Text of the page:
EHCPs make it clear that for pupils to access learning, thrive and achieve they need support with their health and care needs. Since the start of the pandemic the provision of these services has been severely disrupted. The legal duty to provide this input was suspended March – September 2020, but in many cases it has not been reinstated since.

  • 1 in 5 pupils with EHCPs attending school are still not getting their health and therapy input – their speech and language therapy, physio and OT
  • 1 in 4 pupils with EHCPs attending school are still not getting their social care input – personal assistance, respite, access to equipment and support for independent living.
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Home-based pupils have lost out even more

The situation for pupils at home is even worse:

  • Over three in five pupils with EHCPs not in school are not getting either the therapy or care input they are legally supposed to. This is concerning given how numbers of pupils at home are high due to bubbles closing.
Figure 2: Percentage of EHCP health and care input fully delivered across different periods of the pandemic

Families reported how significant the loss of respite and social support services had been to them and their children. We had multiple examples of families in crisis not being able to get any help.

3. Special schools and colleges cannot provide their usual support

Restrictions on how schools and colleges must operate are still limiting what pupils can do even if they are attending their setting. On site bubbles are being kept separate, social activities and after school clubs cannot take place, and some interventions cannot be delivered. Off site activities are very restricted – many settings have had to stop swimming, trampolining, trips out, use of public transport, horse-riding, visits to the shops and community centres.

Heads and parents detailed how vital these activities are to properly supporting pupils with EHCPs – they are not just enrichment or ‘nice to haves’ but essentials for development of basic skills. 

Similarly, restrictions on society mean that families are not able to do the things they normally would – which would help children’s self-regulation, mental wellbeing and happiness.



So what’s being done about it?

The Government has proposed multiple ways to address the ‘losses’ pupils have experienced in its Educational Recovery Plan but headteachers and parents reported that these suggestions were not suitable for pupils with EHCPs.

The National Tutoring programme, for example, is academic input from an external tutor – some felt this would not work as pupils rely on adults who know them and understand their needs and how to support them. Many felt the focus on academic "catch-up" was misjudged, and not the primary need of these pupils now.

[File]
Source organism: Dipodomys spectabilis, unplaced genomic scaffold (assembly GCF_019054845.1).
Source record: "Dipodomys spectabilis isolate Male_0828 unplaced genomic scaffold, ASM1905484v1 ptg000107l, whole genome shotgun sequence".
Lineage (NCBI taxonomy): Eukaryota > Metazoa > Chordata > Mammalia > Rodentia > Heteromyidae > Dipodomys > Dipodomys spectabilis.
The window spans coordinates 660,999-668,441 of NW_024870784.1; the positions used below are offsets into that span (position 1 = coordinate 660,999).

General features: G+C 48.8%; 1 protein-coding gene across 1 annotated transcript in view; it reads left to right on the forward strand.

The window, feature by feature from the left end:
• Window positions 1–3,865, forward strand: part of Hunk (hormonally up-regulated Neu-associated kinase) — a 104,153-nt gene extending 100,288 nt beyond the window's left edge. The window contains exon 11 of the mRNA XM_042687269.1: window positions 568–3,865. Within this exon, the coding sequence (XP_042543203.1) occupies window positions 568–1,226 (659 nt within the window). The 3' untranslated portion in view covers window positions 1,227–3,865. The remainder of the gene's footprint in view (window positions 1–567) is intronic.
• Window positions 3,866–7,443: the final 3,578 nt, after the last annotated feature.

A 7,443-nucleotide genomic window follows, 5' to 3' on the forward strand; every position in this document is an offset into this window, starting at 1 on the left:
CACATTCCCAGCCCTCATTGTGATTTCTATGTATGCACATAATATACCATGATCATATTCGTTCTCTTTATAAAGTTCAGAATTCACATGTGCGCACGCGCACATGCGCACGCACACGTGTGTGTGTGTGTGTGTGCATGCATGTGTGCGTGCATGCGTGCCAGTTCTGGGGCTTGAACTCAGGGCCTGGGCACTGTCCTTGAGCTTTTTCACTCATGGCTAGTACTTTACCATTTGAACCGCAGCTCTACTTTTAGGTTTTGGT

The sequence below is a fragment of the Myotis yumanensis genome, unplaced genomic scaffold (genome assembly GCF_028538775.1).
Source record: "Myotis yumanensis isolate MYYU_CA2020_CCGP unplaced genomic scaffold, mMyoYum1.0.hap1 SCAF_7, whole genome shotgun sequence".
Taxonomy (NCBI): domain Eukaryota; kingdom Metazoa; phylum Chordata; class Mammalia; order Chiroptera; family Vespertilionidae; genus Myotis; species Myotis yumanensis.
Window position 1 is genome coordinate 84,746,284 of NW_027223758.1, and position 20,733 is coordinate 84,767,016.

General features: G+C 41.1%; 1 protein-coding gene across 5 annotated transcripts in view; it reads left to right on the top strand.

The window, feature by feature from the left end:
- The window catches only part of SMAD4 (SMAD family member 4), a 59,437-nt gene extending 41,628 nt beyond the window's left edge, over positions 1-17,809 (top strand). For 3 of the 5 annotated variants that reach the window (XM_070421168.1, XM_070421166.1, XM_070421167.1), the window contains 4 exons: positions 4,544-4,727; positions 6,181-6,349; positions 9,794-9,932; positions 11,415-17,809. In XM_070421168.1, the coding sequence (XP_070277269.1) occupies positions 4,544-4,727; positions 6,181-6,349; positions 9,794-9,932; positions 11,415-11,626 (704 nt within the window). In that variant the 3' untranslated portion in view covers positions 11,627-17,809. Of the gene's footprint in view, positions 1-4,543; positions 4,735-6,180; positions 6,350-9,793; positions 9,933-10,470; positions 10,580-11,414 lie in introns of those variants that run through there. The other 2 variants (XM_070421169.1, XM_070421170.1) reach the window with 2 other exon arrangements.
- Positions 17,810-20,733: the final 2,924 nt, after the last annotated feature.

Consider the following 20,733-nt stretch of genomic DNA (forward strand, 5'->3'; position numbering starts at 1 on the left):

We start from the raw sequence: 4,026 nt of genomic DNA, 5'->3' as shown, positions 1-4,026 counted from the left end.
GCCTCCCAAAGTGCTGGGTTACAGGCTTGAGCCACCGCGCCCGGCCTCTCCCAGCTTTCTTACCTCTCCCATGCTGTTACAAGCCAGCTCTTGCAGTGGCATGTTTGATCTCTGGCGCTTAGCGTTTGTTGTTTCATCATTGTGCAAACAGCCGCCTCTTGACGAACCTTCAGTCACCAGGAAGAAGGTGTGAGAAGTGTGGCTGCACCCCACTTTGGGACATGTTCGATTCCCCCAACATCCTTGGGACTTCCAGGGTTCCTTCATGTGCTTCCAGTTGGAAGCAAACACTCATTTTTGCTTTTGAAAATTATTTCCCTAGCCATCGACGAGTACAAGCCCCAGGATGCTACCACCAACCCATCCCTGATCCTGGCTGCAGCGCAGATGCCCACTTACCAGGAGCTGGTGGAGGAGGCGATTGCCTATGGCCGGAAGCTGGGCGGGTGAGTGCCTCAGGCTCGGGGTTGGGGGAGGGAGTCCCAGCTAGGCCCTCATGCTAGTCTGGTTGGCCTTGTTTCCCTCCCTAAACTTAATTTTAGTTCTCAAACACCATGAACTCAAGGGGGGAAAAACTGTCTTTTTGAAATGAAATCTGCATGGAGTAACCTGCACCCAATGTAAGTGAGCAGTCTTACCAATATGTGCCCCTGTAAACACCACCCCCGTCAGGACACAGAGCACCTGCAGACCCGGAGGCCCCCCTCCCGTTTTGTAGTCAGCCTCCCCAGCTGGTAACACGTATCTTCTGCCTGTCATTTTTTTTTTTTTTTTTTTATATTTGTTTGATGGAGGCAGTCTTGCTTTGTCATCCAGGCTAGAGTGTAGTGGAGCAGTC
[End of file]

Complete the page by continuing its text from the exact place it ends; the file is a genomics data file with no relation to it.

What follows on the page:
Summer schools and extending the school day were again seen to have the wrong focus – that pupils now need fun and mixing with their friends, not more learning. There are issues in special school staff running these as they are exhausted, and it’s not clear how transport would work (as most pupils will live a distance from their special setting and rely on home-school transport).

But everyone agrees that help to recover is needed: for pupils, their families and the settings that support them.

The recommendations made by headteachers and parents were for the Recovery Plan to:

  • Focus on more than educational attainment
  • Specifically address emotional wellbeing and mental health – of pupils and staff
  • Increase health and care input for pupils with EHCPs
  • Extend support to families – ensuring they also recover and are able to support their children
  • Be informed by experts – trusting Headteachers to decide what their setting needs and how best to allocate funding
  • Allow sufficient time for real recovery – not being a ‘one off’ or short-term solution
  • Address pre-existing funding shortfalls in SEND, which have been exacerbated by the changes brought about by the pandemic.

We have made a series of eight recommendations to local and national government based on our findings. We believe that the Recovery Plan should have children and young people with SEND at the heart of it, and point out that if we don’t address these identified issues now they may lead to more damage in years to come.

We will publish more detail in September, but you can read our research summary here
We are – as ever – very grateful to all the parents and special staff who took part in our research. We want you to know we have heard you and we value you, that is why as researchers we will do everything we can to try and improve the situation you are now facing.   

Download the report as a PDF here

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Amy Skipp